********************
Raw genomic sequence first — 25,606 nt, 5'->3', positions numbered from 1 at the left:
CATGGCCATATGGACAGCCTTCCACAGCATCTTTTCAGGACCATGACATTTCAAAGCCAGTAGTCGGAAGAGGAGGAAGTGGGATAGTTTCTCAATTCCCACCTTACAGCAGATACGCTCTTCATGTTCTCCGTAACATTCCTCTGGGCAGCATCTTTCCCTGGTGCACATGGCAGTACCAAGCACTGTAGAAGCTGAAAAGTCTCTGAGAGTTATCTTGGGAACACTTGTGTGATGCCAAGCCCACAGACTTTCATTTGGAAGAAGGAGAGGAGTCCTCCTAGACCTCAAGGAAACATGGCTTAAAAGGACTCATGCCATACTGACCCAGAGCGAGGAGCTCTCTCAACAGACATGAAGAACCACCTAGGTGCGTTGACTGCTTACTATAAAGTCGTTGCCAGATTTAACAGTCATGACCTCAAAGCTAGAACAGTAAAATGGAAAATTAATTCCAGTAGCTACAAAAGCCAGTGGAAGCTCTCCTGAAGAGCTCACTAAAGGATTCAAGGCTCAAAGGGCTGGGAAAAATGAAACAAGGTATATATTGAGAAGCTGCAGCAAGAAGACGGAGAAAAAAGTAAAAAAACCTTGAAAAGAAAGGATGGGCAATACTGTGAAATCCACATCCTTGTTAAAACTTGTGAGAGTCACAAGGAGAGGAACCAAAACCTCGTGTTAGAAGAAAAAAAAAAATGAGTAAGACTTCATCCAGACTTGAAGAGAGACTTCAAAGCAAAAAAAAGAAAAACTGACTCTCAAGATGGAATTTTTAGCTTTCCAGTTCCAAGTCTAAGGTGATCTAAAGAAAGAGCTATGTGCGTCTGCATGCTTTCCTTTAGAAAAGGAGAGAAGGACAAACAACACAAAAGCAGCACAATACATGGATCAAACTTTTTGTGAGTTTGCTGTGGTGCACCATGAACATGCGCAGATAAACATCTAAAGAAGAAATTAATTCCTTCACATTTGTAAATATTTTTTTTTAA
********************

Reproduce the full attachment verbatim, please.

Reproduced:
Raw genomic sequence first — 25,606 nt, 5'->3', positions numbered from 1 at the left:
CATGGCCATATGGACAGCCTTCCACAGCATCTTTTCAGGACCATGACATTTCAAAGCCAGTAGTCGGAAGAGGAGGAAGTGGGATAGTTTCTCAATTCCCACCTTACAGCAGATACGCTCTTCATGTTCTCCGTAACATTCCTCTGGGCAGCATCTTTCCCTGGTGCACATGGCAGTACCAAGCACTGTAGAAGCTGAAAAGTCTCTGAGAGTTATCTTGGGAACACTTGTGTGATGCCAAGCCCACAGACTTTCATTTGGAAGAAGGAGAGGAGTCCTCCTAGACCTCAAGGAAACATGGCTTAAAAGGACTCATGCCATACTGACCCAGAGCGAGGAGCTCTCTCAACAGACATGAAGAACCACCTAGGTGCGTTGACTGCTTACTATAAAGTCGTTGCCAGATTTAACAGTCATGACCTCAAAGCTAGAACAGTAAAATGGAAAATTAATTCCAGTAGCTACAAAAGCCAGTGGAAGCTCTCCTGAAGAGCTCACTAAAGGATTCAAGGCTCAAAGGGCTGGGAAAAATGAAACAAGGTATATATTGAGAAGCTGCAGCAAGAAGACGGAGAAAAAAGTAAAAAAACCTTGAAAAGAAAGGATGGGCAATACTGTGAAATCCACATCCTTGTTAAAACTTGTGAGAGTCACAAGGAGAGGAACCAAAACCTCGTGTTAGAAGAAAAAAAAAAATGAGTAAGACTTCATCCAGACTTGAAGAGAGACTTCAAAGCAAAAAAAAGAAAAACTGACTCTCAAGATGGAATTTTTAGCTTTCCAGTTCCAAGTCTAAGGTGATCTAAAGAAAGAGCTATGTGCGTCTGCATGCTTTCCTTTAGAAAAGGAGAGAAGGACAAACAACACAAAAGCAGCACAATACATGGATCAAACTTTTTGTGAGTTTGCTGTGGTGCACCATGAACATGCGCAGATAAACATCTAAAGAAGAAATTAATTCCTTCACATTTGTAAATATTTTTTTTTAA